Mr. Magorium’s Wonder Emporium (Soundtrack) – Alexandre Desplat and Aaron Zigman

Mr. Magorium’s Wonder Emporium (Soundtrack)

Alexandre Desplat and Aaron Zigman


Walden Media / Varese Sarabande Records

If you haven’t figured out by now that I’m some kind of dork (definite music dork, definite English dork, among others), this review will greatly tip you off.  Mr. Magorium’s Wonder Emporium is one of my favorite movies – I saw it in theaters, I own the DVD, and I have bought the soundtrack to the movie.  You could say that I like kids’ movies, and you’d probably be right.  But I have reasons why I watch kids’ movies (and these reasons which I’m telling you for my own credibility can also be used to strengthen your argument against me, I’m fully aware).  First of all, I’m a full-blown optimist (for the most part).  So instead of watching horror / slasher films, I’d prefer to watch a children’s movie that may tug on one’s heartstrings (whatever the hell those are), but still have an optimistic message to get across.  Secondly, a lot of great actors and directors make kid’s movies – that most can be enjoyed by adults – Ben Stiller.  Jim Carrey. And in this case: Dustin Hoffman, Jason Bateman (who, after I became obsessed with Arrested Development, I will watch anything with him in it, no matter how horrible it is – Extract – because Bateman is an amazing actor / comedian.  And no, I do not have a man-crush on him, though it may seem so), and Natalie Portman (who, I completely have a crush on, and I believe can do no wrong – except for the Star Wars movies and dating Devendra Banhart).  And then directors!  For instance, I just saw Fantastic Mr. Fox this weekend solely because it was a Wes Anderson movie.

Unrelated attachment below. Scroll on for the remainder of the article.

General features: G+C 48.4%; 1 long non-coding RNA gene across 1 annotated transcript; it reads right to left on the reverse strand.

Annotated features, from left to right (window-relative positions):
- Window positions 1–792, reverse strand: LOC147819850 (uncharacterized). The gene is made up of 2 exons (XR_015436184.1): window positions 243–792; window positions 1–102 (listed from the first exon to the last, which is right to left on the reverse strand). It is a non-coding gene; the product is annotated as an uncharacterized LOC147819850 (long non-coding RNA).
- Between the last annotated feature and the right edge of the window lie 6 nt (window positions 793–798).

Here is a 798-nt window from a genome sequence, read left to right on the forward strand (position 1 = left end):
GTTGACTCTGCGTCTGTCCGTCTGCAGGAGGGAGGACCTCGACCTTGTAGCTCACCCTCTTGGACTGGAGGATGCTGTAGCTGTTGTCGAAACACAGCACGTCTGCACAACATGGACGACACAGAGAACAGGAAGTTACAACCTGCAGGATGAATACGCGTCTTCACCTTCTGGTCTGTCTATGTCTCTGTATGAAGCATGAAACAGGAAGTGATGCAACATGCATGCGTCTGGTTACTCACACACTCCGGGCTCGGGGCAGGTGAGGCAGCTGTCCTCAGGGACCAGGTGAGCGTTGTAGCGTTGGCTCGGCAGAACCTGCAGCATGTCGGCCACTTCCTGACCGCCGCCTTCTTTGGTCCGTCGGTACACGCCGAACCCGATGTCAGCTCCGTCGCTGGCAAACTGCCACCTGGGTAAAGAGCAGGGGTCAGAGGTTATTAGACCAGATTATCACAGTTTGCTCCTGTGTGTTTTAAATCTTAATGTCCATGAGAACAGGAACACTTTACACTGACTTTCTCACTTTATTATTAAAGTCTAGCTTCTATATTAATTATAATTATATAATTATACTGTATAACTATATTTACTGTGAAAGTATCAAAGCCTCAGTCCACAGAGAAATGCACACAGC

And yes, I’m using Fantastic Mr. Fox as a transition into my next point.  Thirdly, the music.  Childrens’ movies have some awesome music (You can’t tell me that Danny Elfman’s soundtrack to Pee-Wee’s Big Adventure was not the best orchestrated soundtrack of the ’90’s).  Fantastic Mr. Fox, being a Wes Anderson film, had great music.  Which is thanks to Alexandre Desplat.  Who, if you’ve read the title of this review, composed the music to Mr. Magorium.  See how awesome I am at creating transitions?

Anyway, the music of Mr. Magorium was one of the best orchestrations in soundtracks I’ve ever heard.  This fact is partially due to the idea of the music being included in the plot of the film.  Not only did the music serve as an emotional backdrop to the scenes, but acted as a catalyst for much of the storyline.  Portman’s character is a pianist, and aspiring composer.  During most scenes, she’s seen tapping her fingers like she’s playing a piano to the music that’s supposedly in the background (this was a really cool aspect of the movie – and even lampshaded when an old friend runs into her).  The music makes the toy shop dance in some scenes.  And the finale brings everything together, as the shop completely finished out Portman’s unfinished composition (which is “Mahoney’s Debut” on the album).